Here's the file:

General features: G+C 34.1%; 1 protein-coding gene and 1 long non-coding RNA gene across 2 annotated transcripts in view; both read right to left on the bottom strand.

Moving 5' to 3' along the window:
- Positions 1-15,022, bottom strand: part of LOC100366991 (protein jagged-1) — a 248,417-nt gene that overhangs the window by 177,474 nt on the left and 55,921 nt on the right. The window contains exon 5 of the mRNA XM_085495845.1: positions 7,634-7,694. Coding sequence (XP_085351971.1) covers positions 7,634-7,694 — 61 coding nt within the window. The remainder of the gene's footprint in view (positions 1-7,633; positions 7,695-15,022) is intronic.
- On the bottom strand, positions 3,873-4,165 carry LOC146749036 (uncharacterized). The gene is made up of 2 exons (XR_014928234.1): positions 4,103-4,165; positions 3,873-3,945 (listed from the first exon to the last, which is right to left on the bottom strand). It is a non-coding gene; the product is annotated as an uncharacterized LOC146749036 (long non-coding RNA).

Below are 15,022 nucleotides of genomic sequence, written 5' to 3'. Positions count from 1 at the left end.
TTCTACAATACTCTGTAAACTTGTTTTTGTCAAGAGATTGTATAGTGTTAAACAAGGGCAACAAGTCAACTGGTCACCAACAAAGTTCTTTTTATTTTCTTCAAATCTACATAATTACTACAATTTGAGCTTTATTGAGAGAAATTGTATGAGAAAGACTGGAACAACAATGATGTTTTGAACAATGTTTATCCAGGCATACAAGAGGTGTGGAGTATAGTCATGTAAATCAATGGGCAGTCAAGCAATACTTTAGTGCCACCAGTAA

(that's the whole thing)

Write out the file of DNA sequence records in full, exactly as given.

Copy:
General features: G+C 34.1%; 1 protein-coding gene and 1 long non-coding RNA gene across 2 annotated transcripts in view; both read right to left on the bottom strand.

Moving 5' to 3' along the window:
- Positions 1-15,022, bottom strand: part of LOC100366991 (protein jagged-1) — a 248,417-nt gene that overhangs the window by 177,474 nt on the left and 55,921 nt on the right. The window contains exon 5 of the mRNA XM_085495845.1: positions 7,634-7,694. Coding sequence (XP_085351971.1) covers positions 7,634-7,694 — 61 coding nt within the window. The remainder of the gene's footprint in view (positions 1-7,633; positions 7,695-15,022) is intronic.
- On the bottom strand, positions 3,873-4,165 carry LOC146749036 (uncharacterized). The gene is made up of 2 exons (XR_014928234.1): positions 4,103-4,165; positions 3,873-3,945 (listed from the first exon to the last, which is right to left on the bottom strand). It is a non-coding gene; the product is annotated as an uncharacterized LOC146749036 (long non-coding RNA).

Below are 15,022 nucleotides of genomic sequence, written 5' to 3'. Positions count from 1 at the left end.
TTCTACAATACTCTGTAAACTTGTTTTTGTCAAGAGATTGTATAGTGTTAAACAAGGGCAACAAGTCAACTGGTCACCAACAAAGTTCTTTTTATTTTCTTCAAATCTACATAATTACTACAATTTGAGCTTTATTGAGAGAAATTGTATGAGAAAGACTGGAACAACAATGATGTTTTGAACAATGTTTATCCAGGCATACAAGAGGTGTGGAGTATAGTCATGTAAATCAATGGGCAGTCAAGCAATACTTTAGTGCCACCAGTAA